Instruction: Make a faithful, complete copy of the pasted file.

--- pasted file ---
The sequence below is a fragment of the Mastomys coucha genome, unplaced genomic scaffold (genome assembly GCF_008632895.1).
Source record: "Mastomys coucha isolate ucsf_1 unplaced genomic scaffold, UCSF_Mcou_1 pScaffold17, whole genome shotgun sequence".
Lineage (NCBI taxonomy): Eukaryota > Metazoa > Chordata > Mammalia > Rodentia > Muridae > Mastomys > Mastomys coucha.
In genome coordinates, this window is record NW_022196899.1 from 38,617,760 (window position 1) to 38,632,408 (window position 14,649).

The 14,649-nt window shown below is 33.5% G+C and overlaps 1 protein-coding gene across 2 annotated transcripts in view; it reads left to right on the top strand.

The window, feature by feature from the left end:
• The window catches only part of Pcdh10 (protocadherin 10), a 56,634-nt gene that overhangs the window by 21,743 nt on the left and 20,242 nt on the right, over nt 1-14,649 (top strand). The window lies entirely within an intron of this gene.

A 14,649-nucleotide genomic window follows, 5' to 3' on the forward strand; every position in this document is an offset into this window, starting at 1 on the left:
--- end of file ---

The sequence below is a fragment of the Mastomys coucha genome, unplaced genomic scaffold (genome assembly GCF_008632895.1).
Source record: "Mastomys coucha isolate ucsf_1 unplaced genomic scaffold, UCSF_Mcou_1 pScaffold17, whole genome shotgun sequence".
Lineage (NCBI taxonomy): Eukaryota > Metazoa > Chordata > Mammalia > Rodentia > Muridae > Mastomys > Mastomys coucha.
In genome coordinates, this window is record NW_022196899.1 from 38,617,760 (window position 1) to 38,632,408 (window position 14,649).

The 14,649-nt window shown below is 33.5% G+C and overlaps 1 protein-coding gene across 2 annotated transcripts in view; it reads left to right on the top strand.

The window, feature by feature from the left end:
• The window catches only part of Pcdh10 (protocadherin 10), a 56,634-nt gene that overhangs the window by 21,743 nt on the left and 20,242 nt on the right, over nt 1-14,649 (top strand). The window lies entirely within an intron of this gene.

A 14,649-nucleotide genomic window follows, 5' to 3' on the forward strand; every position in this document is an offset into this window, starting at 1 on the left: